The new wording certainly suggests that if Stamford’s various public boards and commissions didn’t act in an appropriately way, the mayor might have to intervene to move the project along without such approvals.
It is nice to note though that when confronted about this latest addition, the Pavia administration claimed that the language is being misunderstood and the letter of intent does nothing more than allow the process to start moving forward.
So here we are.
On the long list of challenges facing Connecticut, we can put a check mark next to the task that reads – “Help the world’s biggest hedge fund and the highest paid CEO in the country pay for a great new office with a great waterfront view.”
More on these latest developments can be found in the Stamford Advocate: http://www.stamfordadvocate.com/news/article/Setting-table-for-Bridgewater-city-paves-the-way-4177724.php#ixzz2HgLY6z9H and http://www.stamfordadvocate.com/news/article/Boatyard-plan-agreement-defended-4184605.php#ixzz2HgLH7Uac
Corporate Welfare, Economic Development, Malloy, State Budget Corporate Welfare, Economic Development, Malloy
But since there are still a few days until Election Day, I’d like to re-post a comment that I made earlier this week on Facebook, thanks to the generator at the local community center.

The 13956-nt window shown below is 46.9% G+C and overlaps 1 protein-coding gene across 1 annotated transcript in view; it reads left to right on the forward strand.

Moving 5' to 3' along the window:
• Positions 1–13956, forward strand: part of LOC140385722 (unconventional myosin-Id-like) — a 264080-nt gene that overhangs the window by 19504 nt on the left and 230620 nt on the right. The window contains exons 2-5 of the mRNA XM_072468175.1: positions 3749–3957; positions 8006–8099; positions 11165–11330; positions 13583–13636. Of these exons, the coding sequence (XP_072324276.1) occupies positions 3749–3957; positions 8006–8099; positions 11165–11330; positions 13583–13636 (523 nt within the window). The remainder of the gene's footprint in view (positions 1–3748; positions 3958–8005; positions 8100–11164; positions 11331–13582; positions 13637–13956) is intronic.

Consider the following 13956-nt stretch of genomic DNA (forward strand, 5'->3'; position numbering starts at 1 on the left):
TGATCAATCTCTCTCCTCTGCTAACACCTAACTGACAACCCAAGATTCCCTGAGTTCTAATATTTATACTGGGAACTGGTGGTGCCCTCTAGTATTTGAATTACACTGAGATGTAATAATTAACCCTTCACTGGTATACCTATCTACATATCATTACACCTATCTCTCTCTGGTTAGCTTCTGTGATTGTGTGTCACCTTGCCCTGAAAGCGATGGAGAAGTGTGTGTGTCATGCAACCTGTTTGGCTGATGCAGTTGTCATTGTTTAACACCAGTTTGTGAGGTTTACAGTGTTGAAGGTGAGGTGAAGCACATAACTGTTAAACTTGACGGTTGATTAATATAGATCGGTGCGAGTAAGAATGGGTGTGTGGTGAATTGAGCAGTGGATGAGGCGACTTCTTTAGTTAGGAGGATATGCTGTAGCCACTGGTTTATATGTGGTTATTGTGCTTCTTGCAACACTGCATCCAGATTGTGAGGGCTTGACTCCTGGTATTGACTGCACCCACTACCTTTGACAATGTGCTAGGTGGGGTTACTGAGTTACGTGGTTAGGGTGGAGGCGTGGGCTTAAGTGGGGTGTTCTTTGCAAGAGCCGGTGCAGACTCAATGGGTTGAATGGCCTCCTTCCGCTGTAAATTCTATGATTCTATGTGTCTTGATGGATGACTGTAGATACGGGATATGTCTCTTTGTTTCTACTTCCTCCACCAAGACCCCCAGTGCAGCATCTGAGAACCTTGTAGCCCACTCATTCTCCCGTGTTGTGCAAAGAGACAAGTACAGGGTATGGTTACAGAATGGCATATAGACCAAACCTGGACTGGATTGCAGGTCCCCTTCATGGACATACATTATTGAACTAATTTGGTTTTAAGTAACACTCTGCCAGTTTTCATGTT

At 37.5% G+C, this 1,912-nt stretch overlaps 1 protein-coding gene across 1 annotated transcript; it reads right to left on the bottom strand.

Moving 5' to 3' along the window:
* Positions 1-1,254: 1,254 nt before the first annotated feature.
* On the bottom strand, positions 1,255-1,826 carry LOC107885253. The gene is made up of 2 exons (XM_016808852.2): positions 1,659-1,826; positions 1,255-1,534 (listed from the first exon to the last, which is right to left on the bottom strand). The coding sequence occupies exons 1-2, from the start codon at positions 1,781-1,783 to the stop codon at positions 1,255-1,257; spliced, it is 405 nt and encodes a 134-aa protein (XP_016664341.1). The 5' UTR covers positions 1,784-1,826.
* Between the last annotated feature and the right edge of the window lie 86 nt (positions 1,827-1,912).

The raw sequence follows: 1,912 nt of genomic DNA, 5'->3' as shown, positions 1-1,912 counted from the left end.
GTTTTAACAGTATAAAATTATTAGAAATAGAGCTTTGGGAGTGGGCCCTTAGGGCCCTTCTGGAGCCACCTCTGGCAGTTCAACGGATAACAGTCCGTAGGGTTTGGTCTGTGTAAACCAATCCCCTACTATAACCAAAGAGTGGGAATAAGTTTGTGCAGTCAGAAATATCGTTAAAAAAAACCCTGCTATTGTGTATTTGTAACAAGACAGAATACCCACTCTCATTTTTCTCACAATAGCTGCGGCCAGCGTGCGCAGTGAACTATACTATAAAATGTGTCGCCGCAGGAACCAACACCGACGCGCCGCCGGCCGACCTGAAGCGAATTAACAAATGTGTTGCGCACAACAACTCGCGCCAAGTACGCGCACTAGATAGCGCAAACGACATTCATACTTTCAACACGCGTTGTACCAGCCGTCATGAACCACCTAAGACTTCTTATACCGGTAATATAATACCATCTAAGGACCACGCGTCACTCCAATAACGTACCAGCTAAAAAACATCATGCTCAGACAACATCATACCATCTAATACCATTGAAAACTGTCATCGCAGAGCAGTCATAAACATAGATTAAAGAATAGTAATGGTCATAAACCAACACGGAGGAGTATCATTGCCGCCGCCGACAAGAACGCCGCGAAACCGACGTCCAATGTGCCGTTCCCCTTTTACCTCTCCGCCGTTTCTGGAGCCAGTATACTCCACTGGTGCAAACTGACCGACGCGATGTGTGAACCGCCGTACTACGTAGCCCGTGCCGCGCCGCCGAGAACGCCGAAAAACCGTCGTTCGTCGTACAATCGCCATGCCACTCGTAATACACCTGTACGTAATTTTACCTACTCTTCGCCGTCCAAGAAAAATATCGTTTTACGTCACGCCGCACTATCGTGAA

Let us take a moment to IMAGINE a world in which instead of giving $115 million in taxpayer funds to hedge fund criminals, or tens of millions to UBS who then lay-off 10,000 people or giving scarce public funds to the carrion-birds called “ticket-re-sellers,” all the while postponing vital transportation projects so the money could be shifted to the transportation fund to cover up the deficit in the General Fund, we actually invested in real infrastructure upgrades like burying key electric lines or creating these so-called micro-grids.
Yes, there would still be many people who would have lost power. There might even be many still without power, but we’d have created thousands of jobs for the workers and crews and suppliers burying those lines or creating those grids and tens of thousands of people would have been able to have spent their week at their jobs, making money and paying taxes.
Instead, we have a $3.9 billion dollar hedge fund CEO and insurance and corporate CEOs collecting extra bonuses, for their ability to make even more money, thanks to our corporate welfare.
And I’m pretty sure none of those CEOs sat in dark houses and lamented the few hundred dollars of food that was rotting in their refrigerators.
If you come across a candidate in the next few days – ask them, tell them, order them – that if they win, they need to place a moratorium on the distribution of corporate welfare and, instead, demand that public funds to be used to create and enhance public benefits.
That is not to say that government should never play a role in helping leverage capital, but Malloy’s list of corporate welfare is monstrous and growing, and in many cases will lead to little or no longer-term public benefit. Malloy’s list includes;
Alexion: $51 million
Bridgewater Associates: $115 million
CareCentrix: $24 million
Cigna: $71 million
ESPN: $25 million
Jackson Labs $291 million
NBC Sports: $20 million
Sustainable Building Systems/Steel Buildings Systems International: $19 million